‘Personally, I am always willing to learn, though I don’t always like being taught.’ – Winston Churchill
Today, more than ever before, a manager’s ability and willingness to learn from experience is the foundation for successfully leading with impact. How do you become a leader?
Consider the 70-20-10 rule that emerged from 30 years of Centre For Creative Leadership’s Lessons of Experience research, which explores how executives learn, grow, and change over the course of their careers. This rule suggests that successful leaders learn within three clusters of experience: challenging assignments (70%), developmental relationships (20%), and coursework and training (10%).
Most organizations acknowledge that formal training alone can be limited in impact. Yet they continue to invest most of their training budget in classroom events and eLearning
assets. They struggle with how to systemize and evaluate a learning strategy that also includes workplace experiences and relationships.
The key to a True Blended Learning approach is a combination of formal learning combined with workplace based or “informal” learning opportunities –addressing all segments of the 70-20-10 rule.
70% – from on-the-job experiences
- Stretch assignments or committees
- Managing or being involved in a new project
- Giving a presentation
- Attending meetings in another department
- Partnering with others on the team on a project
- Being a “project” or “team lead”
- Doing a job rotation
- Managing an event
20% – Development Relationships
- Shadowing someone in another role
- Identify a mentor or peer coach
- Give and ask for specific feedback on development areas
- Get advice and guidance from experts in the skill areas you are focused on building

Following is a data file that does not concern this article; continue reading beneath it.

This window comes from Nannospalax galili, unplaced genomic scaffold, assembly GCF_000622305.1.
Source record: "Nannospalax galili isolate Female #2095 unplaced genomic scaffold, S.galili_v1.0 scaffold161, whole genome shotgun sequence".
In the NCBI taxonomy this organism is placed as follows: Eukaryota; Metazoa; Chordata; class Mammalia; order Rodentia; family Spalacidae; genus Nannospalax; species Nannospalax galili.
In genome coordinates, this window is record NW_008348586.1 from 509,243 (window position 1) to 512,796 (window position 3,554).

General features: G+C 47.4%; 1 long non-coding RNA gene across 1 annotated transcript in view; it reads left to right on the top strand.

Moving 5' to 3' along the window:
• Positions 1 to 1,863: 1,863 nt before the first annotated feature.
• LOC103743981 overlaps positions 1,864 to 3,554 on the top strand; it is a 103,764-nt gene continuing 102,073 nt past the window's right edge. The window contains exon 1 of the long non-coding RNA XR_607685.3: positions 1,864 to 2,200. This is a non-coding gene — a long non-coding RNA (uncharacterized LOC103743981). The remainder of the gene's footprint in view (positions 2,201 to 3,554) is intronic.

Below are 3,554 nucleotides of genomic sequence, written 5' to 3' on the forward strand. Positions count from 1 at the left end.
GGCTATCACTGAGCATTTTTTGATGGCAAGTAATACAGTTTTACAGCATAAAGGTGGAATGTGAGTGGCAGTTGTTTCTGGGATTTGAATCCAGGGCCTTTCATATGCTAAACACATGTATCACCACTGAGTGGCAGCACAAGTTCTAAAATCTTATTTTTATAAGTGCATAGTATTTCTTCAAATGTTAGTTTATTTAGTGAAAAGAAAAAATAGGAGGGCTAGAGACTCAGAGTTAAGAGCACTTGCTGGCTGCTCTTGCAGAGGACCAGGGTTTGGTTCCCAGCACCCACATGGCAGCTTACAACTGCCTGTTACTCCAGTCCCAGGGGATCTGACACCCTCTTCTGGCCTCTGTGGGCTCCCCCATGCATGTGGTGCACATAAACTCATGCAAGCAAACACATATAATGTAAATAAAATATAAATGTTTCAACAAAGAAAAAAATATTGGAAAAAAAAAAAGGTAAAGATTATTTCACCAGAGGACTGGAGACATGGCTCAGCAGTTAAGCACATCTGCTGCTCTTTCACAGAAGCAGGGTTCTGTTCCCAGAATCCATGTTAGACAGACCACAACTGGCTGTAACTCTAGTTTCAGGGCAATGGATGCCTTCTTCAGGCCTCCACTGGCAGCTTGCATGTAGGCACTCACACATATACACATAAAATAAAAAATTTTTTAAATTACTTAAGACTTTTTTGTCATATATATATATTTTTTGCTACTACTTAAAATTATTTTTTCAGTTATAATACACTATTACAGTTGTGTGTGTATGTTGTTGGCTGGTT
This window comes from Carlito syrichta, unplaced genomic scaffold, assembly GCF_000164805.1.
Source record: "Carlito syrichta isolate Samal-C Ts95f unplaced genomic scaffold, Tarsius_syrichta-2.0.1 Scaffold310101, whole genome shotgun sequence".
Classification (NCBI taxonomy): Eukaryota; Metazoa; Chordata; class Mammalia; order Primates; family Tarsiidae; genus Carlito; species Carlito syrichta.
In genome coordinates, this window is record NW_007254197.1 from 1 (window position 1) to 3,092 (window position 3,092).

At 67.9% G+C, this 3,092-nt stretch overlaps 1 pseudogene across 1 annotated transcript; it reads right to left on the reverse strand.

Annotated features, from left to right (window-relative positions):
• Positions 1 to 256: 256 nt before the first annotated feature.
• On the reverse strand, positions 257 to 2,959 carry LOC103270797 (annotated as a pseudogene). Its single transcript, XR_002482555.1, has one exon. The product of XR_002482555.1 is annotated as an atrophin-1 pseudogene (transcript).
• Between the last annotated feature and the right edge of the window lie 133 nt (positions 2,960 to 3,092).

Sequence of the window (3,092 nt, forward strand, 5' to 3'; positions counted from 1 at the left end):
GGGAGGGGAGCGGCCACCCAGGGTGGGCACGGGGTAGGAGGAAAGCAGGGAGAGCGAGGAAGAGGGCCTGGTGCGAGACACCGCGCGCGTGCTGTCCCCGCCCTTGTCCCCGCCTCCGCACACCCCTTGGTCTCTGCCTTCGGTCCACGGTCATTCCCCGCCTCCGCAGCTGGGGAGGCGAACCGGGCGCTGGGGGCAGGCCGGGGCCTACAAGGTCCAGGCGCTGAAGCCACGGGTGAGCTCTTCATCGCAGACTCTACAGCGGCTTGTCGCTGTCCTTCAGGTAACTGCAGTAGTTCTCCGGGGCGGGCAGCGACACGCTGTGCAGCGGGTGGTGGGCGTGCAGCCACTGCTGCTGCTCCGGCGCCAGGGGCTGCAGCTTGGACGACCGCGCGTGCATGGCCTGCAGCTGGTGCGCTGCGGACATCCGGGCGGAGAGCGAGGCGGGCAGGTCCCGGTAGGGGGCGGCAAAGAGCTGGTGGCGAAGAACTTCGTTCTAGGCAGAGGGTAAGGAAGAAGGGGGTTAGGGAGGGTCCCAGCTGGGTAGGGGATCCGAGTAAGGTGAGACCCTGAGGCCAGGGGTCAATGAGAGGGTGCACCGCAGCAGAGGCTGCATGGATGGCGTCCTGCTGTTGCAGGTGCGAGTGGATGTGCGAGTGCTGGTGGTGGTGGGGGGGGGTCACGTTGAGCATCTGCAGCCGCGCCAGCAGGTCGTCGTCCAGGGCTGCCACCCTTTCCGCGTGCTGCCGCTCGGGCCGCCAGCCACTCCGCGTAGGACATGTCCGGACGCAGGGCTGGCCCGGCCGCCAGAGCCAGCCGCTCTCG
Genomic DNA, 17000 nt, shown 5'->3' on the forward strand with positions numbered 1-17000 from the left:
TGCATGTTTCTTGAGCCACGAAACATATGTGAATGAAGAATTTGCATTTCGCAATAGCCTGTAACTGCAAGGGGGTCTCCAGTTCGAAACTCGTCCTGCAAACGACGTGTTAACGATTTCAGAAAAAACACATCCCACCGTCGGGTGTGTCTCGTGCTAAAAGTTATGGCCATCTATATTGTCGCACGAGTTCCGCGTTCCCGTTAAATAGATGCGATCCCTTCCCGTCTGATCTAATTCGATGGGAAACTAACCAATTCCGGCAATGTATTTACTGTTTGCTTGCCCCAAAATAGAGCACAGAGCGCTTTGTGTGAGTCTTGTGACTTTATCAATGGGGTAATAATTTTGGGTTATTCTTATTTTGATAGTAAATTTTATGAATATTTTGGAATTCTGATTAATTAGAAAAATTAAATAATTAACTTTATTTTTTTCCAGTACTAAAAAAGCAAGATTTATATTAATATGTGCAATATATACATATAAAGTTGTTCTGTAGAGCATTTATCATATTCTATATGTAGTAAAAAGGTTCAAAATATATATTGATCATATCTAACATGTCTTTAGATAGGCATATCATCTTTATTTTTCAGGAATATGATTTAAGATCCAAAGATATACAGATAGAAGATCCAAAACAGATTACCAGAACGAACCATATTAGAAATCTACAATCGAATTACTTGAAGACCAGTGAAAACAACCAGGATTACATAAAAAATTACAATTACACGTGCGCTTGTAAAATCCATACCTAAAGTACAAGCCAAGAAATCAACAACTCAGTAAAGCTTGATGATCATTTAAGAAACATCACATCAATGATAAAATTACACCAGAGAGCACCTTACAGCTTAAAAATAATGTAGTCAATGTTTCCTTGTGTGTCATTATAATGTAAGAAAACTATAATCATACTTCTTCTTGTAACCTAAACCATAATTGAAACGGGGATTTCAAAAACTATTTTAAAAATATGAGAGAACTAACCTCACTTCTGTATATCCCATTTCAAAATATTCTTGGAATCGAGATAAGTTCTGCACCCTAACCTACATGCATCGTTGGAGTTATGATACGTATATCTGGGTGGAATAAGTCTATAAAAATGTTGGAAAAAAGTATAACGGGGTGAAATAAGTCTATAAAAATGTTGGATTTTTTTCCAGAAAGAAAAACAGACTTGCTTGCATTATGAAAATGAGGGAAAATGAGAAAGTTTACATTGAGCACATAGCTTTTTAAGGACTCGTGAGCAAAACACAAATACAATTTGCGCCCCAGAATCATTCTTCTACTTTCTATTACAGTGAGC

- Attend presentations, lectures, events to learn from others
10% – through formal training, coursework
- Classroom based skill building
- Virtual classrooms and online learning
- Games and simulations
- Books, articles and courseware
- Social learning – Twitter, Blogging, Linkedin
The way leaders learn will change dramatically in the next few years. t’s impossible to separate learning from work – nor should you want to. The challenge is to support the learner with appropriate materials, technology platforms, and other “scaffolding” in the critical leadership domains of assignments and relationships on the path to leadership development.
Blended learning is not just about technology or mixing classroom with online experiences. It’s not about social media or the latest trends that promise to change the way learning happens forever.
It’s about building in a systematic, thoughtful manner, a structure and an ecosystem that enables and encourages learning continuously. It’s about ingraining learning in the very DNA of the organization at as early a stage as possible. Only then would great talent and leaders get created.